In her weekly column for the Wall Street Journal, Peggy Noonan said about upcoming Republican debates, “None of the candidates will want to take Mr. Trump head-on because he doesn’t play within the margins of traditional political comportment. He’s a squid: poke him and get ink all over you.”

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How did you know the EU wouldn’t last?

July 15th, 2015 Posted by Ask the Rabbi No Comment yet

Question:

How in the world were you able to predict the eventual fall of the European Union?  It has been more than seven years since I purchased your entire library package.  Even today, I can still recall the confidence in your voice when you predicted in the “Tower of Power” audio that the EU would break apart — and you didn’t have access to the 2015 news about Greece when you recorded it years ago.
It seems like Nigel Farage, the leader of the of the UK Independence Party, has purchased your library package as well as he was just quoted as saying, “The European Union is dying before our eyes”.  In 2008, when I listened to your prediction, one US Dollar was worth 63 cents; today one US Dollar is worth 91 cents.  What is your secret?”

∼ Bobby P.

Answer:

Dear Bobby,

If we thought we had a secret for predicting future events, we would set up a ‘psychic’ booth on the boardwalk. Here’s the drawback: we have no inside scoop;  when we do see the future and hear prophetic footsteps, it is only because of the laser beam of clarity that ancient Jewish wisdom shines onto human events.  What we teach is based on God’s word in the Bible.

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Do the Wright Thing

July 14th, 2015 Posted by Thought Tools No Comment yet

If you’re trying to build a business, sustain a marriage, raise children or if you’re engaged in any other long-term challenging project, there is a lesson to be found in the story of flight.

It was the fall of 1900;  Wilbur and Orville Wright were living in a tent on the barren windswept sand dunes of Kitty Hawk, North Carolina, about 75 miles southeast of Norfolk, Virginia and about 200 miles east of Raleigh, North Carolina.  Today you can easily drive to Kitty Hawk via the concrete Wright Memorial Bridge, but the Wright brothers had to take a hazardous two day sail in a leaky old schooner from Elizabeth City on the Pasquotank River.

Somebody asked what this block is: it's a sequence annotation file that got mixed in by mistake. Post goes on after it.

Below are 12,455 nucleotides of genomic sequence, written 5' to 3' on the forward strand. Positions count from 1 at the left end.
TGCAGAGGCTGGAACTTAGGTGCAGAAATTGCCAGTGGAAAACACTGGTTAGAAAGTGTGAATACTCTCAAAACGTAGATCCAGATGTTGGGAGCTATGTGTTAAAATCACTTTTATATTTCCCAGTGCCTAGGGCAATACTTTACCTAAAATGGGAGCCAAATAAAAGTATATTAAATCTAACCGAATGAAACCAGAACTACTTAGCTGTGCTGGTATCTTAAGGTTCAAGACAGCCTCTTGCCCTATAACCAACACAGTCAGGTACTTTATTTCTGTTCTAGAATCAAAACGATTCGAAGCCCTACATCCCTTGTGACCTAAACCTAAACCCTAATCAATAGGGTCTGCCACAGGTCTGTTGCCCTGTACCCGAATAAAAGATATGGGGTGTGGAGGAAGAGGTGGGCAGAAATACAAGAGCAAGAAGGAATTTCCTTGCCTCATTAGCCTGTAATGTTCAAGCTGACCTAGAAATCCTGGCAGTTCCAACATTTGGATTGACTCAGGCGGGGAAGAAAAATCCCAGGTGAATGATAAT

Once there, everything was a challenge.  They constantly worried about their business and their father and sister back in Dayton, Ohio.  Drinking water, food, and supplies were hard to come by. The wind repeatedly demolished their tent.  But of course the wind was why they were there in the first place.  Each time their primitive gliding machines were damaged, they meticulously rebuilt them.

At that time, it was positively assumed that flying was impossible. Even the Washington Post categorically declared that, “man cannot fly”.  That was all there was to it.  The Wright brothers were surely engaged in a fool’s errand.  Traveling backwards and forwards between Kitty Hawk where they tried to fly and Dayton where their bicycle business needed attention, they struggled with failure after failure for three long years until they finally flew a heavier-than-air machine for the first time in human history on December 17th, 1903.

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Useful Idealists

July 8th, 2015 Posted by Susan's Musings 9 comments

When I wrote last week’s Musing a week in advance and declared that whatever was happening, I was not going to pay much attention, I had no idea that my Musing would run right after one of the most momentous weeks in American history. Two major Supreme Court decisions came down, each of which, in its own way reshaped this country. (As for my week, it was wonderful and you can see some pictures below.) 

The Obergefell vs. Hodges ruling did not happen in a vacuum. It is, in many ways, the logical conclusion of the 1962 and 1963 Supreme Court decisions removing prayer and Bible reading from government schools. A featured player in those endeavors was Madalyn Murray O’Hair, who, according to her son, openly stated her goal of bringing down the United States. These rulings effectively began the powerful process dedicated to replacing the idea from our Declaration of Independence that our rights come from our Creator, with the concept that rights emanate from government.